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Day 2: 10 reasons to stop counting calories

January 2nd 2015 / Katie Robertson Google+ Katie Robertson

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In celebration of Clinique’s #StartBetter campaign, nutritionist Vicki Edgson gives her top ten reasons for why calorie counting is so 2014

For some time now the dieting world has been dictated by the dreaded calorie, with most food fads involving us restricting how many we consume in a day. Cut the calories and reduce your waistline - this was the motivational mantra that was, until recently, heralded by promoters of a healthier and happier lifestyle.

However, increasing evidence now suggests that we should be focusing more on the food types we’re eating, rather than the calories they contain.

Looking to kick of our 2015 with a #StartBetter boost, we reached out to GTG expert and nutritionist Vicki Edgson, to get the skinny on exactly why calorie counting is now longer the order of the day and what we should be doing instead to keep us looking trim and toned.

1. It is an old fashioned, man-made evaluation of individual foods, which has become outmoded by the advent of the greatest misunderstanding of all: that eating fat doesn't necessarily make you fat.

2. Low-fat products which apparently have less calories have now been found to have higher levels of sugar - this is because when the fat is removed from food such as yoghurt or cheese, the product needs to be stabilised.

3. It has now been scientifically established that eating sugars (derived naturally or man-made) actually contribute more rapidly to weight gain than protein-rich/fat-rich foods. This is because when sugar laden food is ingested it is converted into fat that is easily stored in the body.

4. It is now considered more important to measure the glycemic index (e.g. how rapidly a food is converted into glucose) than to measure the calorific content.

5. Food scientists are now realising the potential damage of the plethora of 0% calorie fizzy drinks - these are simply laden with a multitude of chemicals that can alter mood, attention, memory and may even be responsible for ADHD as well as obsessive compulsive behaviour.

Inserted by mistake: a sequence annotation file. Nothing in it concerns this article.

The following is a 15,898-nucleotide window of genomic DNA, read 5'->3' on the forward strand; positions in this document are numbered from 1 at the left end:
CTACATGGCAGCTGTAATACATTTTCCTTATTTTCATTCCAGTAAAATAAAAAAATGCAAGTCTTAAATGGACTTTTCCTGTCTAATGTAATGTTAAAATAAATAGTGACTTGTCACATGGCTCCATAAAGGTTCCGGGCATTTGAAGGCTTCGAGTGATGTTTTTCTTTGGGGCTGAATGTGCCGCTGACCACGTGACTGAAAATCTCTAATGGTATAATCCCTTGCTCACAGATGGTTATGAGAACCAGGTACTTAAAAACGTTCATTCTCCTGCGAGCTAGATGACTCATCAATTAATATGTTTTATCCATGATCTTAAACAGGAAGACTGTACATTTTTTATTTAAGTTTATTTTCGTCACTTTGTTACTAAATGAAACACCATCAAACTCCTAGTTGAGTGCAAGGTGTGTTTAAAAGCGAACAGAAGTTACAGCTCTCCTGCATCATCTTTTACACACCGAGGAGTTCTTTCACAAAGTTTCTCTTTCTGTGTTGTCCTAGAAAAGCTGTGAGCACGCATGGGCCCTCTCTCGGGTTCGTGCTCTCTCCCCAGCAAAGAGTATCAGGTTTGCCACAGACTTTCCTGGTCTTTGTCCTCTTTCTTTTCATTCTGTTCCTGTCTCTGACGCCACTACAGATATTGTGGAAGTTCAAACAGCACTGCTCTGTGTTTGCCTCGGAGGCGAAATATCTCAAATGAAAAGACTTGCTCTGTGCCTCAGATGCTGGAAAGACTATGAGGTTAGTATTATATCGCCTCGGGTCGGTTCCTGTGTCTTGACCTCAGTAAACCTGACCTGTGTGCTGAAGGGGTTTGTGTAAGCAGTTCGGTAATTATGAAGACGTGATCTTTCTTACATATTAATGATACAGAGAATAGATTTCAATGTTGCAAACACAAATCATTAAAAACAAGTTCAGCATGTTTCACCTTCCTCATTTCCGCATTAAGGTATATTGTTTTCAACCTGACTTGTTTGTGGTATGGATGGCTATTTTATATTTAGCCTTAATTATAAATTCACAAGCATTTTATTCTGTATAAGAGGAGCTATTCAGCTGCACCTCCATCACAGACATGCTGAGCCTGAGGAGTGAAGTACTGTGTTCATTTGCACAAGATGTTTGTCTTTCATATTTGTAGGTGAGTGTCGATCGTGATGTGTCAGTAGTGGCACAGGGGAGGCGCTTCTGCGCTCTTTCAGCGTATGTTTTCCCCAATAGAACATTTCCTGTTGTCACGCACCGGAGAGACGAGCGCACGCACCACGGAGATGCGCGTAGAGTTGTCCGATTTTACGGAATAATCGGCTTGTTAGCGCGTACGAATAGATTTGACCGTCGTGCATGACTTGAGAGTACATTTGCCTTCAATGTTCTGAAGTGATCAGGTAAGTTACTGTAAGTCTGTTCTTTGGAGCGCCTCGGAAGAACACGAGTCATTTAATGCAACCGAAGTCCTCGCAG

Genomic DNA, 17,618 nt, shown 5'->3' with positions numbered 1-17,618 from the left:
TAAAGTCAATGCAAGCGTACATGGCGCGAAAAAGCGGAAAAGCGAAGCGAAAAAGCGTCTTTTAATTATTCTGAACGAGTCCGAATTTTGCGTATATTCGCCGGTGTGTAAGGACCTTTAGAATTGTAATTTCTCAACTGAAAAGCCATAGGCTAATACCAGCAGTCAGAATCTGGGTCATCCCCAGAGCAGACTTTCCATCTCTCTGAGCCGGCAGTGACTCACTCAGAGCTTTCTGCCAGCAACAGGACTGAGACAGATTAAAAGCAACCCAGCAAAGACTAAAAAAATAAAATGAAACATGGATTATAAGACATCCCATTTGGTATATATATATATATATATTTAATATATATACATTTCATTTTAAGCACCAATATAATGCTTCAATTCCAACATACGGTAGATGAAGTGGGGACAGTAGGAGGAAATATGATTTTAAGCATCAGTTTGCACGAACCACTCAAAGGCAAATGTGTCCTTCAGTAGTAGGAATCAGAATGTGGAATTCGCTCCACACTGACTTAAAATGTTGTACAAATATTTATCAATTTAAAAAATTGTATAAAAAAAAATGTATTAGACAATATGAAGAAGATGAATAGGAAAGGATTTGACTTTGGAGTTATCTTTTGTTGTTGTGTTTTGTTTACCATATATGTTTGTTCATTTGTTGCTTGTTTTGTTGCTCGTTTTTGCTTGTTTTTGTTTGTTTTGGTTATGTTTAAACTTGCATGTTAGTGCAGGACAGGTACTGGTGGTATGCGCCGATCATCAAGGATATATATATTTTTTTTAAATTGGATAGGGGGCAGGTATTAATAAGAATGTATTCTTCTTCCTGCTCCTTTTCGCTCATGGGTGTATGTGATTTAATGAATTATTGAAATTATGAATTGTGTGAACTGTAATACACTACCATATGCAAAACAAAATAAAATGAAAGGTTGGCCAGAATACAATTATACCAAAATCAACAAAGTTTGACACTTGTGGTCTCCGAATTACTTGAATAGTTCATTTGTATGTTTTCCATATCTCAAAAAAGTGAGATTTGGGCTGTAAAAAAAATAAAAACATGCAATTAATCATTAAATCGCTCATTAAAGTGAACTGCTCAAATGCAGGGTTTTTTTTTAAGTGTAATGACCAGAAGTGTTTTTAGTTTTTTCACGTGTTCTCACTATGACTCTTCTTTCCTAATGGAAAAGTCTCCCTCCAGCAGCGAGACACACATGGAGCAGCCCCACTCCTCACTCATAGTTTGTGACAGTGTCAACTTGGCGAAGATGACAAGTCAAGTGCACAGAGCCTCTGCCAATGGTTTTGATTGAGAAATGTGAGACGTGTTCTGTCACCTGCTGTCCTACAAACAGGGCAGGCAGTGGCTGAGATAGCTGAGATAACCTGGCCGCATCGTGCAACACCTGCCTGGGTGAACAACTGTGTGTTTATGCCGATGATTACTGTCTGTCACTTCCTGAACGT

MORE GLOSS: 10 bad things you never knew sugar was doing to your body

6. Research is repeatedly finding that food products that are aligned with specifically dietary plans are often deficient in essential nutrients that are required for satiety.

7. Some natural foods that are high in calories e.g. pork, beef and lamb are so, not because they are fattening but because they are nutrient rich. E.g. a 6-ounce fillet steak with a side salad may appear to be high calorie but is a totally satisfying whole meal.

8. It is more important to eat fresh, good quality food on a regular basis that to consistently limit what your eating to stay under a calorific total.

MORE GLOSS: A Healthy Curiosity: Calorie counting vs. low GI

9. The success of the 5:2 diet has come not from limiting calories but instead to giving your digestion a break. If a woman is limited to 500 calories a day while on the 5:2, those foods should be lean protein with plenty of green vegetables that supply the body with all the nutrients it needs for healing and repair.

10. The saying ‘eat breakfast like a King, lunch like a Queen and supper like a pauper’ makes perfect scientific sense - your digestion is at its most effective at the beginning of the day when it can convert your food into energy more readily, and not store it as fat - so technically having a high calorific breakfast is preferable.

Have you got any tips and tricks that help you stay on the healthy straight and narrow? If so, send us a picture on Instagram or tell us your motivational mantras on Twitter using the #StartBetter.

This feature was written in partnership with Clinique. #StartBetter.

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